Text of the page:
This is a very difficult question for me. I was raised in an incredibly liberal area of California, and therefore when I converted to Catholicism, it was extremely difficult for me to wrap my head around the concept of homosexuality being sinful.
As far as I can tell, it’s something that you can’t really understand without faith. It doesn’t make sense to non-Catholics, why God would give us something that is bad. It seems unbalanced to non-Catholics that some people would be “required” to live a life of chastity. Unless you believe in what the Catholics believe in, it’s difficult to understand. I can tell a person that it’s not unfair because God will treat us all exactly equally in the end, but then they will ask how I can know that for sure. I will then respond that we have to trust God, because we know Him to be fair and just in all cases, but because they have no trust of God, the argument makes no sense to them. Or when I tell them that because God will never tempt us more than we can handle, those who are given the temptation of homosexuality are only those who are strong enough to be able to stay in God’s grace; but it’s not logical to them that that could happen, because to an atheist these characteristics are nothing but random gene sequences, and to them it’s impossible that the two traits of strong temptation and strong faith will always go together. When I tell them that we simply must trust God, they cannot understand, because they do not have faith in God.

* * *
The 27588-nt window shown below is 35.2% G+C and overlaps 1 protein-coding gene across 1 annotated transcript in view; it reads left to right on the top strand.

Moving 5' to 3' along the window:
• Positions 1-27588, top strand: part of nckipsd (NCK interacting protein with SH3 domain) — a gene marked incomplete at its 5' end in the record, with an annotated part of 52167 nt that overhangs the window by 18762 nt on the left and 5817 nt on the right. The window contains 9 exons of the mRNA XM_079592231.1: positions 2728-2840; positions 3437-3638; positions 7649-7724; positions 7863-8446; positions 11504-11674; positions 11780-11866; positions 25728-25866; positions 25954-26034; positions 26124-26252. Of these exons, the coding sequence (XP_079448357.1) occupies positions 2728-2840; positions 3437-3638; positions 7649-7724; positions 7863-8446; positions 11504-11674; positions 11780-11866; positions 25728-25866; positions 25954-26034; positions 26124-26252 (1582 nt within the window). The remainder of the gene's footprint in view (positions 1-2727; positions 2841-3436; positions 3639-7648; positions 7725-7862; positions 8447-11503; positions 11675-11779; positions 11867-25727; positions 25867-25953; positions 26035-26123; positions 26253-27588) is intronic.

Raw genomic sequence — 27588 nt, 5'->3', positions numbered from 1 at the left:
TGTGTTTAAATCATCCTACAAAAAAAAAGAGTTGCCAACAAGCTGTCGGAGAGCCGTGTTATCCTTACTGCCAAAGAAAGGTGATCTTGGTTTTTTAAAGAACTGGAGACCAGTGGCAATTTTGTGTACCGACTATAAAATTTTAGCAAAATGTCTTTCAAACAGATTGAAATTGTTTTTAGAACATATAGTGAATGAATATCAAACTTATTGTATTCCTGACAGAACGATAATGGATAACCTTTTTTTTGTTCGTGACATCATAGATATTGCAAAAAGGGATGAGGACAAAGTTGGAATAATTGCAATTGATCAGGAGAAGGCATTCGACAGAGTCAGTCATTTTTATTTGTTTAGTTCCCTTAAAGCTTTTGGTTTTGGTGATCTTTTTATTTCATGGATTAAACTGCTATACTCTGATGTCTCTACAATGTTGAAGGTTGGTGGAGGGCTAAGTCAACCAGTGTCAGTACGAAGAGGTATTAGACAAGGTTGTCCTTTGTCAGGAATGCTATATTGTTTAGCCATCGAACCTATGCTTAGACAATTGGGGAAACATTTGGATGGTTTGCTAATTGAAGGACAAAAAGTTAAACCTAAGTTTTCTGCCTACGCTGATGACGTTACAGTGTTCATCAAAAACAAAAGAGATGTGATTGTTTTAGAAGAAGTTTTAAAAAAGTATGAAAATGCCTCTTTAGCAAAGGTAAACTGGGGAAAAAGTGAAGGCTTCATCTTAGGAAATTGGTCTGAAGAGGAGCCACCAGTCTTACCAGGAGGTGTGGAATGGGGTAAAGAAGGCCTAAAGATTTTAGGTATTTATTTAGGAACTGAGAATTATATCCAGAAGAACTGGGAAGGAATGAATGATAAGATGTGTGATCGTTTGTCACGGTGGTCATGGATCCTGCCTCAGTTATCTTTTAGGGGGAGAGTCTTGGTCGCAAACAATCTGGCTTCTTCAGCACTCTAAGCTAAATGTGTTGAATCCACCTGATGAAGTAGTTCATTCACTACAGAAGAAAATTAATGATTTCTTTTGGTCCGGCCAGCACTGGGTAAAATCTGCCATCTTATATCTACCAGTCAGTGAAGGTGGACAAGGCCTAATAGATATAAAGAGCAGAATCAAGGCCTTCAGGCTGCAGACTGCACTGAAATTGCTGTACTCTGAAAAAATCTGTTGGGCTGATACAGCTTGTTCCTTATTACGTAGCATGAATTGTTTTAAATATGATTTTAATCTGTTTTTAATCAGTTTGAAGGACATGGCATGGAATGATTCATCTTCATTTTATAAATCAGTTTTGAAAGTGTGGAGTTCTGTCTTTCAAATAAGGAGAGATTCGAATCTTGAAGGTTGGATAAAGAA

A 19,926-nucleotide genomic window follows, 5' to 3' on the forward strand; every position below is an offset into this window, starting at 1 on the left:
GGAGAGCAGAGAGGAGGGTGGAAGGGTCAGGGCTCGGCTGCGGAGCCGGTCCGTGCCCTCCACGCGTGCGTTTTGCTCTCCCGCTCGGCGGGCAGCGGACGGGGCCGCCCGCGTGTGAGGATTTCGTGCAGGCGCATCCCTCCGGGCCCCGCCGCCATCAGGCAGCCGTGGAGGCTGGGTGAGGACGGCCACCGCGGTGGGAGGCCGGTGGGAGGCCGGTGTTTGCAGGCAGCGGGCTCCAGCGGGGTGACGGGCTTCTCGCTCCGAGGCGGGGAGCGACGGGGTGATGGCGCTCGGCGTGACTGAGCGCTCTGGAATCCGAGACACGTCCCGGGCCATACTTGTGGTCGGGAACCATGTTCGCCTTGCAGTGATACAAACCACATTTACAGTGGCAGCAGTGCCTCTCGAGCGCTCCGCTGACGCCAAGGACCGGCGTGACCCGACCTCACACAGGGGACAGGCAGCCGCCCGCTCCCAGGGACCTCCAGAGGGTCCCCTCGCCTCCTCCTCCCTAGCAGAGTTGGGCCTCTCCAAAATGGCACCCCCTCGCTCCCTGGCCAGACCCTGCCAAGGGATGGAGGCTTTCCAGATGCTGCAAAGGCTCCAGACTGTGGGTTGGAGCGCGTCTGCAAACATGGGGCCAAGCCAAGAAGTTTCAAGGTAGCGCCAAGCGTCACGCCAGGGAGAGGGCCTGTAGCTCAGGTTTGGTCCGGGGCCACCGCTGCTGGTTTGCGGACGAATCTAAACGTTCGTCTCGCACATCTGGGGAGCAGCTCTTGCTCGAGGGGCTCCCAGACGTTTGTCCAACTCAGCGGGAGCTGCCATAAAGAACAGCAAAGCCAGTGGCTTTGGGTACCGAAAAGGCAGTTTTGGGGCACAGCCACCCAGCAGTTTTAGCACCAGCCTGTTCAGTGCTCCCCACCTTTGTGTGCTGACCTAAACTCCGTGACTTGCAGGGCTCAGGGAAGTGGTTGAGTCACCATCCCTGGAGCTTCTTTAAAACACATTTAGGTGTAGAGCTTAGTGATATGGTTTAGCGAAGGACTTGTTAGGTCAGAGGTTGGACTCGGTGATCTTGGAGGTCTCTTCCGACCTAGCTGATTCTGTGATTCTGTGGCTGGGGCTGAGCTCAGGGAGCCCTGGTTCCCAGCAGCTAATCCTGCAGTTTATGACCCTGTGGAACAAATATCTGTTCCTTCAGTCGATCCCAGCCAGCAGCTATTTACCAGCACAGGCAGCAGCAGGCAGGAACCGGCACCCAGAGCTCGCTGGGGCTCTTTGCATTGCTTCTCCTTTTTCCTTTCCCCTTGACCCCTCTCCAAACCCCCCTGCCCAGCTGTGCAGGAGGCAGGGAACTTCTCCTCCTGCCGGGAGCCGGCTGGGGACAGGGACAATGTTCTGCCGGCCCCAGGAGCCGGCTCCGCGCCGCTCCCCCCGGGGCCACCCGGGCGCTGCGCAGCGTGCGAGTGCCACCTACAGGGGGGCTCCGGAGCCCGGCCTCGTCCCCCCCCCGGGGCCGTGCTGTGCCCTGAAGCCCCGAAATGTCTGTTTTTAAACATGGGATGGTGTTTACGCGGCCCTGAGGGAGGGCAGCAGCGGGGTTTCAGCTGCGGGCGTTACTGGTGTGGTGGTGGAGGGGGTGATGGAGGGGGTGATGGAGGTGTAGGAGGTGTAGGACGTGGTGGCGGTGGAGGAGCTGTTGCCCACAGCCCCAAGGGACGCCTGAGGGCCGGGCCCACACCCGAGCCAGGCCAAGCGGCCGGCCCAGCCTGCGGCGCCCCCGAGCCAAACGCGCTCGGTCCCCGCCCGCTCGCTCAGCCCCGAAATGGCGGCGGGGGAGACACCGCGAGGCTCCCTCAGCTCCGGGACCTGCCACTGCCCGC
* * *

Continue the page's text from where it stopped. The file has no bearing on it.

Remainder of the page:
I’ve been a hard-core liberal Christian. I have made all the arguments about why it is nonsensical for religion to say homosexual lifestyle is sinful. I couldn’t find any logic in the arguments from people such as Catholics, until I actually became Catholic. Once I believed in the faith, I realized that I had been dead-wrong about an issue that seemed to so natural and obvious. I really do that in order for a person to truly understand certain things, they need a certain amount of knowledge of the faith on which they are based. It doesn’t mean they need to be Catholic, necessarily, but unless they have knowledge of the faith, at least of where we are coming from, you can’t just explain it to them in one shot.
So mostly, if I am asked the question, I will typically decline to respond on the grounds that I doubt they will be willing to see the logic behind faith-based arguements. For the most part, they tend to agree.